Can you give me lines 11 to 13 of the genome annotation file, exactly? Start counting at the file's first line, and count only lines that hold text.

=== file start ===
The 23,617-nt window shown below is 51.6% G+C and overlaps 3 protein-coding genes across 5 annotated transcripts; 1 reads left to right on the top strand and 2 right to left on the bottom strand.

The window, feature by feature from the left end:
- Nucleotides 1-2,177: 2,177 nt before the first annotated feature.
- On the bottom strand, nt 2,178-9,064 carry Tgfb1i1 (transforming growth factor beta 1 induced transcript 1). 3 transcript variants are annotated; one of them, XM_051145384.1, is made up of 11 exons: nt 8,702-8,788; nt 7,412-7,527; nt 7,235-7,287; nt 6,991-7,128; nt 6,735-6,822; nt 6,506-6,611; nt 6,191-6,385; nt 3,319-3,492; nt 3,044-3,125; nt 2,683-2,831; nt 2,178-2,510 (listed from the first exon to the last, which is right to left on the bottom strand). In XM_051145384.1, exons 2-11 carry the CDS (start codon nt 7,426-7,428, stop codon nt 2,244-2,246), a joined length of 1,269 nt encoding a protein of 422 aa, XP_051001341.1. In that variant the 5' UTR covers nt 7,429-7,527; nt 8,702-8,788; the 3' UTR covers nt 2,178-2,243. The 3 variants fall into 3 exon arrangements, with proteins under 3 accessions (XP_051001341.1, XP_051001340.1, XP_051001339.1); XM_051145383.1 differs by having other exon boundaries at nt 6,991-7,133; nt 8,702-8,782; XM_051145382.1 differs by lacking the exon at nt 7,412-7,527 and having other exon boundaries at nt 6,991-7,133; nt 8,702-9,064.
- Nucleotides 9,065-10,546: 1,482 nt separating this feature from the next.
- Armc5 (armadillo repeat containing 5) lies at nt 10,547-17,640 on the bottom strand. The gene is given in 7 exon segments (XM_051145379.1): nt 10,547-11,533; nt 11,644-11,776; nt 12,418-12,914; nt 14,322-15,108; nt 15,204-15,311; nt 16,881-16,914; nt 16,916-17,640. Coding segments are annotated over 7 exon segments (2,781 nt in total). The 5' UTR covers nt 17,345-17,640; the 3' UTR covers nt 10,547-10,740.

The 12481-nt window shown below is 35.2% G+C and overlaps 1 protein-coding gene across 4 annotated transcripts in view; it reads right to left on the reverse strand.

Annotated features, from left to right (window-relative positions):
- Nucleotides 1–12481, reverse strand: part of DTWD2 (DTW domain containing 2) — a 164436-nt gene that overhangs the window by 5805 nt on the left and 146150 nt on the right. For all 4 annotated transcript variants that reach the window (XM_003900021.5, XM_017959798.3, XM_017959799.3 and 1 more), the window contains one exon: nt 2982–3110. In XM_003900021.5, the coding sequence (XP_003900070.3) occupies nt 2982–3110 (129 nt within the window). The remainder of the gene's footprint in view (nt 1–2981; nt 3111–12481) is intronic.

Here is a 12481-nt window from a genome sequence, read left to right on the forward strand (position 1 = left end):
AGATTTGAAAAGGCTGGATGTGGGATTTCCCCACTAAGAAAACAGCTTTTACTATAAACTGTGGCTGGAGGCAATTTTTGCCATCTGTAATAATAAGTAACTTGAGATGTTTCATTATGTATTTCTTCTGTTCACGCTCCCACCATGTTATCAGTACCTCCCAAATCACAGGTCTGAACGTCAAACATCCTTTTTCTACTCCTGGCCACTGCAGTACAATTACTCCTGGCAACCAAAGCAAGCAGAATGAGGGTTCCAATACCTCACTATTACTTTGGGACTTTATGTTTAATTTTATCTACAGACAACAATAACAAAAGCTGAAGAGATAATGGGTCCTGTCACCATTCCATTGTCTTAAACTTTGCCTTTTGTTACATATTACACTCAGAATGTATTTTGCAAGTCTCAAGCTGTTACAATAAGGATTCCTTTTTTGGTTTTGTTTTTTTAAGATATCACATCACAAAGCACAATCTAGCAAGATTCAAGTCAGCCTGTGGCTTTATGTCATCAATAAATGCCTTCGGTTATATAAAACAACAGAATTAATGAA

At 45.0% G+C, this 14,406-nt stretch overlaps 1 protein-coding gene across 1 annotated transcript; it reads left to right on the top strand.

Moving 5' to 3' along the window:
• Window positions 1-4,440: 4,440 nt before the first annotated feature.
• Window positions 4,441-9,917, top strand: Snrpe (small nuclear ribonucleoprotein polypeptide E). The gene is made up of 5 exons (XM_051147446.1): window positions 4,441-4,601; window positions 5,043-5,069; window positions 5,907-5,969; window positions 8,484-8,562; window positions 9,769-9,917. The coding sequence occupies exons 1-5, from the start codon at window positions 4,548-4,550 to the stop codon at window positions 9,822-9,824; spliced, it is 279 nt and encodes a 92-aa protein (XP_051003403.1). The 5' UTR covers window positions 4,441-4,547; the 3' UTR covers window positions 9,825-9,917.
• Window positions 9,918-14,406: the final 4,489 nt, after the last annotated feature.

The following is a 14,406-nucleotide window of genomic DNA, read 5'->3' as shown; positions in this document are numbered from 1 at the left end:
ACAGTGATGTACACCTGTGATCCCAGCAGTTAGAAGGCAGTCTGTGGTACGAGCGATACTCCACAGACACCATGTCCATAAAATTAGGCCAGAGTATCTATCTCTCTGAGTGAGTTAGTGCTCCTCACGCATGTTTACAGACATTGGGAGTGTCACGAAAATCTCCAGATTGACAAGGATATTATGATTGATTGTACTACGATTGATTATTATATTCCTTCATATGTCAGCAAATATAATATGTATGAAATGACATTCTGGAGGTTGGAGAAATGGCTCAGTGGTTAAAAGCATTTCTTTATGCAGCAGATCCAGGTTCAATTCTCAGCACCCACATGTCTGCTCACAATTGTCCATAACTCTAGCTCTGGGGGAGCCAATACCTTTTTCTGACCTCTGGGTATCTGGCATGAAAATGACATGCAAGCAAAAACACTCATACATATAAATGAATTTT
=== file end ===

AGATTTGAAAAGGCTGGATGTGGGATTTCCCCACTAAGAAAACAGCTTTTACTATAAACTGTGGCTGGAGGCAATTTTTGCCATCTGTAATAATAAGTAACTTGAGATGTTTCATTATGTATTTCTTCTGTTCACGCTCCCACCATGTTATCAGTACCTCCCAAATCACAGGTCTGAACGTCAAACATCCTTTTTCTACTCCTGGCCACTGCAGTACAATTACTCCTGGCAACCAAAGCAAGCAGAATGAGGGTTCCAATACCTCACTATTACTTTGGGACTTTATGTTTAATTTTATCTACAGACAACAATAACAAAAGCTGAAGAGATAATGGGTCCTGTCACCATTCCATTGTCTTAAACTTTGCCTTTTGTTACATATTACACTCAGAATGTATTTTGCAAGTCTCAAGCTGTTACAATAAGGATTCCTTTTTTGGTTTTGTTTTTTTAAGATATCACATCACAAAGCACAATCTAGCAAGATTCAAGTCAGCCTGTGGCTTTATGTCATCAATAAATGCCTTCGGTTATATAAAACAACAGAATTAATGAA

At 45.0% G+C, this 14,406-nt stretch overlaps 1 protein-coding gene across 1 annotated transcript; it reads left to right on the top strand.

Moving 5' to 3' along the window: